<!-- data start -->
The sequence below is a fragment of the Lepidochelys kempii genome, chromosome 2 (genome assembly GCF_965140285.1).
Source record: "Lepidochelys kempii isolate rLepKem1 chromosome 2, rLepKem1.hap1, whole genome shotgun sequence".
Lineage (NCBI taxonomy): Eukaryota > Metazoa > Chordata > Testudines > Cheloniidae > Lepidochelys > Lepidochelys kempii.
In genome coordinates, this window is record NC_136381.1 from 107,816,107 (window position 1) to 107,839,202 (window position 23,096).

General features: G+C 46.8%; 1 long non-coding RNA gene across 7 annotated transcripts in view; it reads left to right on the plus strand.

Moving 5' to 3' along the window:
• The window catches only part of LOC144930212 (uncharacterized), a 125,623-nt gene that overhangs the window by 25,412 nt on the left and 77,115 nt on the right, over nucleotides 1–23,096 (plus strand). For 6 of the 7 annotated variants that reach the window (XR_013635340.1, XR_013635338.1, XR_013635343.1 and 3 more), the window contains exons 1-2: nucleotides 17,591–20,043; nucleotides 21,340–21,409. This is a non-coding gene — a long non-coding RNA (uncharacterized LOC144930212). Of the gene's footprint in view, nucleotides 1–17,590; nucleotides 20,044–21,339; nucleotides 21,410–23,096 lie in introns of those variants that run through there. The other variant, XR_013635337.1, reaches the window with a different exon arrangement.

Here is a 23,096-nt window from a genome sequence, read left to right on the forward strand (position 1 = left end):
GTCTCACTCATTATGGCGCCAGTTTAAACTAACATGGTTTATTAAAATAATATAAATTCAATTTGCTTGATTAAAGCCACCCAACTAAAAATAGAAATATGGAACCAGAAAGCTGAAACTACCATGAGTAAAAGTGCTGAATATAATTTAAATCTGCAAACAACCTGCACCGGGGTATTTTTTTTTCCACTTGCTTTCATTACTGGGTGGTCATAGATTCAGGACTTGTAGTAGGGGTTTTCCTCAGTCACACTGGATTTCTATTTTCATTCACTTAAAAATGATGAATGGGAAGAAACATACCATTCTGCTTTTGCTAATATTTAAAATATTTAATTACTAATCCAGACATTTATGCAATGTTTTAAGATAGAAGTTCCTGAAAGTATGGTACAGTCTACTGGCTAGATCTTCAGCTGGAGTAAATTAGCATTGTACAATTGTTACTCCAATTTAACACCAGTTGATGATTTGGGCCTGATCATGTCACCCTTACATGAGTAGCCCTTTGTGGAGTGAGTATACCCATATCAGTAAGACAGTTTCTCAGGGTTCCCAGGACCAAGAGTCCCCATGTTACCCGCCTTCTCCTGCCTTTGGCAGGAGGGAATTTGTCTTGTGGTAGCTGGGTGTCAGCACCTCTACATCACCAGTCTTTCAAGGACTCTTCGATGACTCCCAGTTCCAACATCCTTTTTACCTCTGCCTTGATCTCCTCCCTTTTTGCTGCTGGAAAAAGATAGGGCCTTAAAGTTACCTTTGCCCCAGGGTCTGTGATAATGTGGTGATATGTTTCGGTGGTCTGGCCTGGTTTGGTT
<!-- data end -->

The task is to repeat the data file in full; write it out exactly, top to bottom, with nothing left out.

The sequence below is a fragment of the Lepidochelys kempii genome, chromosome 2 (genome assembly GCF_965140285.1).
Source record: "Lepidochelys kempii isolate rLepKem1 chromosome 2, rLepKem1.hap1, whole genome shotgun sequence".
Lineage (NCBI taxonomy): Eukaryota > Metazoa > Chordata > Testudines > Cheloniidae > Lepidochelys > Lepidochelys kempii.
In genome coordinates, this window is record NC_136381.1 from 107,816,107 (window position 1) to 107,839,202 (window position 23,096).

General features: G+C 46.8%; 1 long non-coding RNA gene across 7 annotated transcripts in view; it reads left to right on the plus strand.

Moving 5' to 3' along the window:
• The window catches only part of LOC144930212 (uncharacterized), a 125,623-nt gene that overhangs the window by 25,412 nt on the left and 77,115 nt on the right, over nucleotides 1–23,096 (plus strand). For 6 of the 7 annotated variants that reach the window (XR_013635340.1, XR_013635338.1, XR_013635343.1 and 3 more), the window contains exons 1-2: nucleotides 17,591–20,043; nucleotides 21,340–21,409. This is a non-coding gene — a long non-coding RNA (uncharacterized LOC144930212). Of the gene's footprint in view, nucleotides 1–17,590; nucleotides 20,044–21,339; nucleotides 21,410–23,096 lie in introns of those variants that run through there. The other variant, XR_013635337.1, reaches the window with a different exon arrangement.

Here is a 23,096-nt window from a genome sequence, read left to right on the forward strand (position 1 = left end):
GTCTCACTCATTATGGCGCCAGTTTAAACTAACATGGTTTATTAAAATAATATAAATTCAATTTGCTTGATTAAAGCCACCCAACTAAAAATAGAAATATGGAACCAGAAAGCTGAAACTACCATGAGTAAAAGTGCTGAATATAATTTAAATCTGCAAACAACCTGCACCGGGGTATTTTTTTTTCCACTTGCTTTCATTACTGGGTGGTCATAGATTCAGGACTTGTAGTAGGGGTTTTCCTCAGTCACACTGGATTTCTATTTTCATTCACTTAAAAATGATGAATGGGAAGAAACATACCATTCTGCTTTTGCTAATATTTAAAATATTTAATTACTAATCCAGACATTTATGCAATGTTTTAAGATAGAAGTTCCTGAAAGTATGGTACAGTCTACTGGCTAGATCTTCAGCTGGAGTAAATTAGCATTGTACAATTGTTACTCCAATTTAACACCAGTTGATGATTTGGGCCTGATCATGTCACCCTTACATGAGTAGCCCTTTGTGGAGTGAGTATACCCATATCAGTAAGACAGTTTCTCAGGGTTCCCAGGACCAAGAGTCCCCATGTTACCCGCCTTCTCCTGCCTTTGGCAGGAGGGAATTTGTCTTGTGGTAGCTGGGTGTCAGCACCTCTACATCACCAGTCTTTCAAGGACTCTTCGATGACTCCCAGTTCCAACATCCTTTTTACCTCTGCCTTGATCTCCTCCCTTTTTGCTGCTGGAAAAAGATAGGGCCTTAAAGTTACCTTTGCCCCAGGGTCTGTGATAATGTGGTGATATGTTTCGGTGGTCTGGCCTGGTTTGGTT